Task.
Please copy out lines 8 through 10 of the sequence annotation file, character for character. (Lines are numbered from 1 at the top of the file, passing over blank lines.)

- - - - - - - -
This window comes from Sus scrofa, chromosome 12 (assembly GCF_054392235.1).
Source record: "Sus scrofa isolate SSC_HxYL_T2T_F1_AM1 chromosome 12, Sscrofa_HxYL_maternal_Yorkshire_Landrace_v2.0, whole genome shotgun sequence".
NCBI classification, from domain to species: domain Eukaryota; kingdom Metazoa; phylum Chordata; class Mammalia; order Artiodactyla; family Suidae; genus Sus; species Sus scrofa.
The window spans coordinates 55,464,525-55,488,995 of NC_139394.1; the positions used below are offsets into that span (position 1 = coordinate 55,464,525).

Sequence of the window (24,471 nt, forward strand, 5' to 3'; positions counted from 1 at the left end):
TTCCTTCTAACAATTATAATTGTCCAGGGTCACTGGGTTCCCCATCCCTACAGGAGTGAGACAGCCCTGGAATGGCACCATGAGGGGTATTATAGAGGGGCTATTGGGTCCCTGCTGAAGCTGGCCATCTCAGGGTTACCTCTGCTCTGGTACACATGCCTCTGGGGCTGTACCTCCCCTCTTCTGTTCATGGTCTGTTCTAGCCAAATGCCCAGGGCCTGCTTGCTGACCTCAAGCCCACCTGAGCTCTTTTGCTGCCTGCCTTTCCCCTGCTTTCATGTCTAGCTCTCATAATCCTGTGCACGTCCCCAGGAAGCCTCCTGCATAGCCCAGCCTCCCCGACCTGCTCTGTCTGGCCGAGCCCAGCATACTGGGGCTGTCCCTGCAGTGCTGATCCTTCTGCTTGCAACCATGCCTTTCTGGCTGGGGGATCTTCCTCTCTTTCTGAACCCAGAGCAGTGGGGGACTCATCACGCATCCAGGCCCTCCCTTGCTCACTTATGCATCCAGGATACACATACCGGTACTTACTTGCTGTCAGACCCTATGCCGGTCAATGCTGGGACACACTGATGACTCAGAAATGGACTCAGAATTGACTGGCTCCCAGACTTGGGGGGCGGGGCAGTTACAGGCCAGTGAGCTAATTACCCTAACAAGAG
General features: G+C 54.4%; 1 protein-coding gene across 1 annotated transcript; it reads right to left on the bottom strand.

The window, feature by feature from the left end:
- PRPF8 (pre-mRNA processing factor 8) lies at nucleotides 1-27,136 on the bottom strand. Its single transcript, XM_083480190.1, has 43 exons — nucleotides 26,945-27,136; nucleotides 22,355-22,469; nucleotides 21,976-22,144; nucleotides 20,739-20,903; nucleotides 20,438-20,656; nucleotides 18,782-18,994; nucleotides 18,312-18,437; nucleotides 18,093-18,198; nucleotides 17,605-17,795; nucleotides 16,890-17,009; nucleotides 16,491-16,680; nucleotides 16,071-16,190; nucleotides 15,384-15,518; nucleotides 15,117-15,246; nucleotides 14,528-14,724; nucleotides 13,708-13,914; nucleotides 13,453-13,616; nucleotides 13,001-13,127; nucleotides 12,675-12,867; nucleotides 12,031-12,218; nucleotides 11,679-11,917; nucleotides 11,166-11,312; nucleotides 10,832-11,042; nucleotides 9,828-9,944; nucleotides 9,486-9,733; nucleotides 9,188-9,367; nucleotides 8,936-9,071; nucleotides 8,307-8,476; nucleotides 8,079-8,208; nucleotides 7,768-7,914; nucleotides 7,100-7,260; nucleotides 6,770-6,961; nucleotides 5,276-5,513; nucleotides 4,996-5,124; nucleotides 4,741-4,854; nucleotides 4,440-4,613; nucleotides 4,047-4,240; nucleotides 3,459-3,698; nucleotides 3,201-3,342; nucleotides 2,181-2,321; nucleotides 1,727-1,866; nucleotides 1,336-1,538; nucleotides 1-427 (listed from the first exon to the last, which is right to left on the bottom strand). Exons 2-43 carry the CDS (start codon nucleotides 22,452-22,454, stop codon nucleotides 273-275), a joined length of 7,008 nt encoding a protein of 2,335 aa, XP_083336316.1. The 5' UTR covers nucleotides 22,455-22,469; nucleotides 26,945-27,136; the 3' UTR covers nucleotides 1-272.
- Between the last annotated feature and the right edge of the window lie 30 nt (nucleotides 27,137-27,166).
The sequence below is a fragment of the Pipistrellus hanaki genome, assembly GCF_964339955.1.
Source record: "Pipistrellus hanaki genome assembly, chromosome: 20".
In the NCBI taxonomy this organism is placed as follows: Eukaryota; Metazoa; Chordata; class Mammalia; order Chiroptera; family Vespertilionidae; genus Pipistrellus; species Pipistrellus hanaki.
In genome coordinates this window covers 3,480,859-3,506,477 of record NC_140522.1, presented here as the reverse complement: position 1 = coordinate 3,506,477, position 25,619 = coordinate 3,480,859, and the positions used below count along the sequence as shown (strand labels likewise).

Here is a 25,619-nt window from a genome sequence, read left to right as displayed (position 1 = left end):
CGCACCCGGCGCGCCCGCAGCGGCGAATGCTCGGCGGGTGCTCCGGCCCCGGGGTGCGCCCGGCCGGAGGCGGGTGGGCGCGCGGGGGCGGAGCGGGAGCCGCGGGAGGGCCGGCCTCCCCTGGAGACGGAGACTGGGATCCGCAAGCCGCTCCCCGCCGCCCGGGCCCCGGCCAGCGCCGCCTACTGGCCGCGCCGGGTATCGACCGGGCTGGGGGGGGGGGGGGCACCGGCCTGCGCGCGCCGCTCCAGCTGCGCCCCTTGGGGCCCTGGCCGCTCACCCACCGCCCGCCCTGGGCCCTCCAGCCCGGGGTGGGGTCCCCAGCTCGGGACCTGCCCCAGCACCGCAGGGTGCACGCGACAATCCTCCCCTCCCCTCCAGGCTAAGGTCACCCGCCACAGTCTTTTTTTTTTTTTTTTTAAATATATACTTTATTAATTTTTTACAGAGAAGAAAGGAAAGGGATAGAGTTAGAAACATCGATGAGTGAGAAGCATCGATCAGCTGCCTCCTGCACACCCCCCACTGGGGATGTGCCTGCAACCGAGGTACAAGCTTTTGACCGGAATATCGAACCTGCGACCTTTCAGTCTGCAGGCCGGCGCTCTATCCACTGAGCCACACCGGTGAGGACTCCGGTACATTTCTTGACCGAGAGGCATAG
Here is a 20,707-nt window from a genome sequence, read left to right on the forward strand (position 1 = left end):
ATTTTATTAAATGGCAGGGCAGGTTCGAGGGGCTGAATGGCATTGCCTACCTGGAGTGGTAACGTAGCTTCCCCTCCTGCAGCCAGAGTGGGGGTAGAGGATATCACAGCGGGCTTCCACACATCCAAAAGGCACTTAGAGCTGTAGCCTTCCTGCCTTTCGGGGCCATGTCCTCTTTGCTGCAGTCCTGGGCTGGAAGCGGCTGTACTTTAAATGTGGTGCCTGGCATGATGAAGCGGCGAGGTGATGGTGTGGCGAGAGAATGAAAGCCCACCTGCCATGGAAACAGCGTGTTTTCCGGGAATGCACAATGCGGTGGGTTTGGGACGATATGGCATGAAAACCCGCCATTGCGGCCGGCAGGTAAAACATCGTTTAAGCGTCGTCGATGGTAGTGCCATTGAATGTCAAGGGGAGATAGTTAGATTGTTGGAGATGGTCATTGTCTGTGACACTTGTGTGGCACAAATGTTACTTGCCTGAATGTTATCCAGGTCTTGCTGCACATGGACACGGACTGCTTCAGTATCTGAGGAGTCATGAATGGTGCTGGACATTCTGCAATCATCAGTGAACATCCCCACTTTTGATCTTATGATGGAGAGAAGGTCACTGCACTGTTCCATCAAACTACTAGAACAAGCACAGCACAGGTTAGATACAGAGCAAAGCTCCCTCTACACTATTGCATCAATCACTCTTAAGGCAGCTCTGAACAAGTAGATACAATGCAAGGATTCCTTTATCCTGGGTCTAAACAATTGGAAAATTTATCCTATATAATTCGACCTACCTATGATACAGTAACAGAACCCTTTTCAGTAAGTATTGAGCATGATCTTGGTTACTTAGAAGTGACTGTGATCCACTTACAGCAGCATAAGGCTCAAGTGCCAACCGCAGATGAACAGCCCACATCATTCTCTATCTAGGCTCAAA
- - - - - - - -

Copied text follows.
The window, feature by feature from the left end:
- PRPF8 (pre-mRNA processing factor 8) lies at nucleotides 1-27,136 on the bottom strand. Its single transcript, XM_083480190.1, has 43 exons — nucleotides 26,945-27,136; nucleotides 22,355-22,469; nucleotides 21,976-22,144; nucleotides 20,739-20,903; nucleotides 20,438-20,656; nucleotides 18,782-18,994; nucleotides 18,312-18,437; nucleotides 18,093-18,198; nucleotides 17,605-17,795; nucleotides 16,890-17,009; nucleotides 16,491-16,680; nucleotides 16,071-16,190; nucleotides 15,384-15,518; nucleotides 15,117-15,246; nucleotides 14,528-14,724; nucleotides 13,708-13,914; nucleotides 13,453-13,616; nucleotides 13,001-13,127; nucleotides 12,675-12,867; nucleotides 12,031-12,218; nucleotides 11,679-11,917; nucleotides 11,166-11,312; nucleotides 10,832-11,042; nucleotides 9,828-9,944; nucleotides 9,486-9,733; nucleotides 9,188-9,367; nucleotides 8,936-9,071; nucleotides 8,307-8,476; nucleotides 8,079-8,208; nucleotides 7,768-7,914; nucleotides 7,100-7,260; nucleotides 6,770-6,961; nucleotides 5,276-5,513; nucleotides 4,996-5,124; nucleotides 4,741-4,854; nucleotides 4,440-4,613; nucleotides 4,047-4,240; nucleotides 3,459-3,698; nucleotides 3,201-3,342; nucleotides 2,181-2,321; nucleotides 1,727-1,866; nucleotides 1,336-1,538; nucleotides 1-427 (listed from the first exon to the last, which is right to left on the bottom strand). Exons 2-43 carry the CDS (start codon nucleotides 22,452-22,454, stop codon nucleotides 273-275), a joined length of 7,008 nt encoding a protein of 2,335 aa, XP_083336316.1. The 5' UTR covers nucleotides 22,455-22,469; nucleotides 26,945-27,136; the 3' UTR covers nucleotides 1-272.
- Between the last annotated feature and the right edge of the window lie 30 nt (nucleotides 27,137-27,166).